A type of exudate that is distinctively thick and yellowish, grayish or greenish in color, and consisting largely of inflammatory cells and of dead or dying microorganisms
Exudates may be formed as part of the inflammatory phase of tissue repair. For instance, inflammation and exudation may occur in wounds that are large because the skin barrier is disrupted and therefore foreign bodies such as bacteria can easily gain entry. When this happens, neutrophils are transported to the injured site to destroy bacteria. Apart from neutrophils, macrophages, monocytes, and polymorphonuclear cells are also active in participating in the inflammatory response to an infection of the wound. These cells are called inflammatory cells. Thus, the exudate would contain dead and dying bacteria, inflammatory cells, and cell debris making the exudate viscous and opaque. This type of exudate is said to be purulent. Its color is characteristically yellowish, grayish or greenish in color. Severe infection of the wound would lead to releasing more exudate, which could mean prolonged wound healing.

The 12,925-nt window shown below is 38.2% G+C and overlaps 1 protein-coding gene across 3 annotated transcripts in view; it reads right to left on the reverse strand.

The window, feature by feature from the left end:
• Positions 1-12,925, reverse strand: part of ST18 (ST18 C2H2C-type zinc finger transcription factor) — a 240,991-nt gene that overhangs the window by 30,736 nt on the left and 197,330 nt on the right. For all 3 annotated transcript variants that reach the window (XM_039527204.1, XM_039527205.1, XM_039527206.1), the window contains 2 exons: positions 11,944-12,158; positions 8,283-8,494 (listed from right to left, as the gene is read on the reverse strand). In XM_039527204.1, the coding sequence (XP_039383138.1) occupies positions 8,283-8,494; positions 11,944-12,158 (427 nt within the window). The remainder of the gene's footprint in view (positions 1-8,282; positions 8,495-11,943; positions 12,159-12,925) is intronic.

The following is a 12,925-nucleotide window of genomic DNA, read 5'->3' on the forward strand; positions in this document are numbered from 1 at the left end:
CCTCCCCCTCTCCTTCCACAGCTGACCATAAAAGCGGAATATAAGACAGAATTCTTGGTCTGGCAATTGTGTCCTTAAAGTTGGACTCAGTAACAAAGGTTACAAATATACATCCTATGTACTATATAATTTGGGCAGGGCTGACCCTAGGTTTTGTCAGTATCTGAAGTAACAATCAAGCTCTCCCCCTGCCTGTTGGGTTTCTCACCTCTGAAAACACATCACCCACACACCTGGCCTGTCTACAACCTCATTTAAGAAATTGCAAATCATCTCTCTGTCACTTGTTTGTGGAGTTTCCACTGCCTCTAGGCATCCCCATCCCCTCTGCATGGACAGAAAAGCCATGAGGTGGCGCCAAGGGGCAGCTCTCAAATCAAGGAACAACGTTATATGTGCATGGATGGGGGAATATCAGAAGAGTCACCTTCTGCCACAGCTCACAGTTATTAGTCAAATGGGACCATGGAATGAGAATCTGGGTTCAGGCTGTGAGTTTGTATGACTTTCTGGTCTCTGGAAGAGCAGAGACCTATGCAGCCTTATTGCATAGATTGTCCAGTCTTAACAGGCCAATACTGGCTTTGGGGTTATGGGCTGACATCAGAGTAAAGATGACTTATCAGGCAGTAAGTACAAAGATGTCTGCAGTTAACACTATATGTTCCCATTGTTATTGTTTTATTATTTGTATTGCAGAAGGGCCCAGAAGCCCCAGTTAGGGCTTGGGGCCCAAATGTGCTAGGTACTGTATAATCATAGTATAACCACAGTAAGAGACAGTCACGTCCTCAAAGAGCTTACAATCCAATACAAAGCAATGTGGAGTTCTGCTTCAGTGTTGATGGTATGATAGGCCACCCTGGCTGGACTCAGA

Word origin: purulent + exudate, from exude meaning to ooze,” which came from the Latin exsūdāre (to sweat out, i.e. ex– meaning out and sūdāre meaning to sweat)
- suppurative exudate
- suppurative appendicitis